Fort Gaines (3)
Fort Gaines (3) (1816-1865) - A Federal Second System fort first established in 1816 as a result of the Creek Indian War and the Treaty of Fort Jackson (1814). Constructed and garrisoned by a detachment of the 4th U.S. Infantry on the Chattahoochee River in Clay County, Georgia. Named after General Edmund P. Gaines who sometimes used the fort as his headquarters. Established to provide a defense against hostile Indians and a refuge for local settlers. A second fort was constructed on the site in 1836 during the Second Creek Indian War as a settler refuge. The site was next used as a fort and gun battery by Confederate forces during the U.S. Civil War. Abandoned in 1865.
The first Fort Gaines was established 2 Apr 1816 by a detachment of 4th U.S. Infantry troops as small stockade with two opposing blockhouses in the corners. This fort was located on the edge of the boundary with the Creek Indian Nation and was considered to be a part of the federal Second System inland fortifications. The post was garrisoned until about 1819 and it was dismantled about 1830.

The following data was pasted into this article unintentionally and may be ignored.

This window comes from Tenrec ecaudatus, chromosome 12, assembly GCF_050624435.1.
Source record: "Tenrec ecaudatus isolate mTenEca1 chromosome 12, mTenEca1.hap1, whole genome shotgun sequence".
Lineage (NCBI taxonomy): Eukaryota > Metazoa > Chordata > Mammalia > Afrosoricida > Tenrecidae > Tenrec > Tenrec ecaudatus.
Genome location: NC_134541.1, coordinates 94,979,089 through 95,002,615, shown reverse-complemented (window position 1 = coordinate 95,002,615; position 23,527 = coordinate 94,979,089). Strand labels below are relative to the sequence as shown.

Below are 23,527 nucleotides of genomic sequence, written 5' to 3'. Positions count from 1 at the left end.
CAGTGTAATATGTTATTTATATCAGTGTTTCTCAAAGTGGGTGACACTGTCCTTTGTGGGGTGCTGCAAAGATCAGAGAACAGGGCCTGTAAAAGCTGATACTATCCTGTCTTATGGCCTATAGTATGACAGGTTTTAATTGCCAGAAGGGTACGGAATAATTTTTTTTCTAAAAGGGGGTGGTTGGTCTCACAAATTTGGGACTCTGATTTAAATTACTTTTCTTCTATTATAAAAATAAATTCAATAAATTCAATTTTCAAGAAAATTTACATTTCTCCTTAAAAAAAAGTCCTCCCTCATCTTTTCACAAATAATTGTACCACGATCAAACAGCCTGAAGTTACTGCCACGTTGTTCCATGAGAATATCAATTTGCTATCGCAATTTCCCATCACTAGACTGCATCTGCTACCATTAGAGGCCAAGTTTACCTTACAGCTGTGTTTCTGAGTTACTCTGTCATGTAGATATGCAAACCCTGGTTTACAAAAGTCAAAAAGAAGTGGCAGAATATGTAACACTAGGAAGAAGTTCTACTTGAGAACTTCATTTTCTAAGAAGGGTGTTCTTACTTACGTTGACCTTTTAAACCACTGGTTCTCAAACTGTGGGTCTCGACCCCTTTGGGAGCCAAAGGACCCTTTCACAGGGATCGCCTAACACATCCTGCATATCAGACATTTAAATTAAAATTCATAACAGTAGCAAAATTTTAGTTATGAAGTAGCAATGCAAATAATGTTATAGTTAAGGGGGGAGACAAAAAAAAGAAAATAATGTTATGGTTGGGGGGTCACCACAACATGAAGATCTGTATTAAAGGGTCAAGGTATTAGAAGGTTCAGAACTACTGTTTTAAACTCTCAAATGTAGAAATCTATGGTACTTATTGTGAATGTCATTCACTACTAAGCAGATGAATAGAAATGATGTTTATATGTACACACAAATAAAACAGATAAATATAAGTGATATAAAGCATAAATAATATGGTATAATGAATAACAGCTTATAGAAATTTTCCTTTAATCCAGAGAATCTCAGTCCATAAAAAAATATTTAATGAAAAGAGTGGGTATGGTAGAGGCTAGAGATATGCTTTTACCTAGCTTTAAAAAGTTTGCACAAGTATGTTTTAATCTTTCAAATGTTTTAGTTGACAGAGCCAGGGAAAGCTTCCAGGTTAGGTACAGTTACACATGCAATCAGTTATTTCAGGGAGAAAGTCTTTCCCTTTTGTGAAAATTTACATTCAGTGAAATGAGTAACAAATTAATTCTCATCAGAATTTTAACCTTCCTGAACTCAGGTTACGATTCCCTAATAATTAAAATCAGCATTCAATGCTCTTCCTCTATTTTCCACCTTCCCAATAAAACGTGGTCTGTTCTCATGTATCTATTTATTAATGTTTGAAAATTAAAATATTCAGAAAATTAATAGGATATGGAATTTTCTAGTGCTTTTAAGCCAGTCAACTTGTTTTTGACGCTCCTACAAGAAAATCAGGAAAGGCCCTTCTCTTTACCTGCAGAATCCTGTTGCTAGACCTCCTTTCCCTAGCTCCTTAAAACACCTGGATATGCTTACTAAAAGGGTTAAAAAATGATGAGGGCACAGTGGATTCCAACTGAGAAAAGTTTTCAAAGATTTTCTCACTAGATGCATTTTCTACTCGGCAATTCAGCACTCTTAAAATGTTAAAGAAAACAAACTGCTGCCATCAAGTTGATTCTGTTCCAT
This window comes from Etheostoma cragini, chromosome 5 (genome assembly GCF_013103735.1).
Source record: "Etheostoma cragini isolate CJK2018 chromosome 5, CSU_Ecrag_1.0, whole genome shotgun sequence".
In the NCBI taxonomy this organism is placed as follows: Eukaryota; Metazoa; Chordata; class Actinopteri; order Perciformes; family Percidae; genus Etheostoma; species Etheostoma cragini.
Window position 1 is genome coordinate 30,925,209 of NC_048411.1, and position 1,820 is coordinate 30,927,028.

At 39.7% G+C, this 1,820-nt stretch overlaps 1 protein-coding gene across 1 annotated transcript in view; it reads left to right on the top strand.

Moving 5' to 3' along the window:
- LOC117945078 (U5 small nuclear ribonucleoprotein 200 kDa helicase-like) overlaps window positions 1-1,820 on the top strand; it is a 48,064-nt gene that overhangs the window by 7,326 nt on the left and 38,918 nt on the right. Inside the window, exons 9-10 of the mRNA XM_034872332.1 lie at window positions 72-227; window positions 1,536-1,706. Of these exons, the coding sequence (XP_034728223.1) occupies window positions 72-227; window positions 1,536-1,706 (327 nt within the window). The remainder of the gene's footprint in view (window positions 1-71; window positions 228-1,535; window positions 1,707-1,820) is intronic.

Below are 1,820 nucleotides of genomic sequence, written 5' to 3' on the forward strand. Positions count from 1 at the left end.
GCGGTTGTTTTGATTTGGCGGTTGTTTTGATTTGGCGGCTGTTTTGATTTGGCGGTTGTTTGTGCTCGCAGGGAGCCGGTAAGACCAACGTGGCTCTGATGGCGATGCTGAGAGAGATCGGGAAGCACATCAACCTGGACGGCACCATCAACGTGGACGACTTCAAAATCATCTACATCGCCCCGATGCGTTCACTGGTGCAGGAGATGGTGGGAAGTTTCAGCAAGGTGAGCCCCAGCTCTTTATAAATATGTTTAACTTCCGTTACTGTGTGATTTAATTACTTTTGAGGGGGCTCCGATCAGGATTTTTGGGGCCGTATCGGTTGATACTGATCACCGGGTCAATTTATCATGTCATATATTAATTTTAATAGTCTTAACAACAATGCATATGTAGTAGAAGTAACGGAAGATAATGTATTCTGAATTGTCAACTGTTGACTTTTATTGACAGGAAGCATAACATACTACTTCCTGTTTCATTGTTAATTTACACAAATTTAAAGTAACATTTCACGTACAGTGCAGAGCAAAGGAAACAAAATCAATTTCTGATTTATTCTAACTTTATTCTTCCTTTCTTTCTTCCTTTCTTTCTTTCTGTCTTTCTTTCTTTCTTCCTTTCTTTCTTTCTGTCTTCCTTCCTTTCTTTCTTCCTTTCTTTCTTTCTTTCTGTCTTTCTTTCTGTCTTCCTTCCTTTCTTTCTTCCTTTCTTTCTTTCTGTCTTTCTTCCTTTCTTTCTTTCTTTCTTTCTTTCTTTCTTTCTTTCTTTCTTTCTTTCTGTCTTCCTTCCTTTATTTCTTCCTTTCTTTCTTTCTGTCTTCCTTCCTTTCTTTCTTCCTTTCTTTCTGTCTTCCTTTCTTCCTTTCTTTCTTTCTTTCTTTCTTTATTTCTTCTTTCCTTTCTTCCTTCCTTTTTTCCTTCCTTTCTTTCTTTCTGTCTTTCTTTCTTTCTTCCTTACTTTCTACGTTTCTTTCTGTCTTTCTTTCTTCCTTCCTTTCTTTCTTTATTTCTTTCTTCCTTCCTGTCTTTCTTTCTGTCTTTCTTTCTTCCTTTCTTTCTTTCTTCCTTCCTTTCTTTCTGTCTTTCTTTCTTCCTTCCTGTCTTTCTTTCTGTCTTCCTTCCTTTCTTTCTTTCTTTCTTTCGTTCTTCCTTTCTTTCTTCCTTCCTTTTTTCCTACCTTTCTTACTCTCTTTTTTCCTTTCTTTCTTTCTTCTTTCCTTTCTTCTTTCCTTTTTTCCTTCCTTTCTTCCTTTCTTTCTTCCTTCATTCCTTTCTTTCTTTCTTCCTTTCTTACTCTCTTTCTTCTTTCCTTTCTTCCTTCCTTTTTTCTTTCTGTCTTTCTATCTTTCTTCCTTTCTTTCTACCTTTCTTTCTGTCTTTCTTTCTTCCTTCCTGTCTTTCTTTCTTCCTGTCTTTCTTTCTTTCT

The second Fort Gaines was built in May 1836 during the Second Creek Indian War by the 88th Regiment of Georgia Militia. The Creek Indians, angered by settlers taking their lands, attacked the town of Roanoke, Georgia, in early May of 1836 and killed 12 inhabitants. The remaining population fled toward Fort Gaines and Columbus, Georgia. General Winfield Scott was called upon to put down the rebellion. By the end of 1836, the rebellion was over and the Creek Indians were being removed from their lands in what became known as the Trail of Tears. Thousands of Creek Indians died along the trail that led from Fort Mitchell in Alabama to Fort Gibson (1) in Oklahoma.
U.S. Civil War (1861-1865)
The third Fort Gaines was built during the U.S. Civil War by Confederate Troops. This third fort was located south of the town of Fort Gaines overlooking the Chattahoochee River. Artillery batteries and an arsenal were constructed on the site and they remained there until the end of the war.
One blockhouse is reconstructed in town representing the original fort. One of the batteries and a surviving gun can still be seen nearby at the site of the Confederate U.S. Civil War fort.
Visited: 20 Jan 2018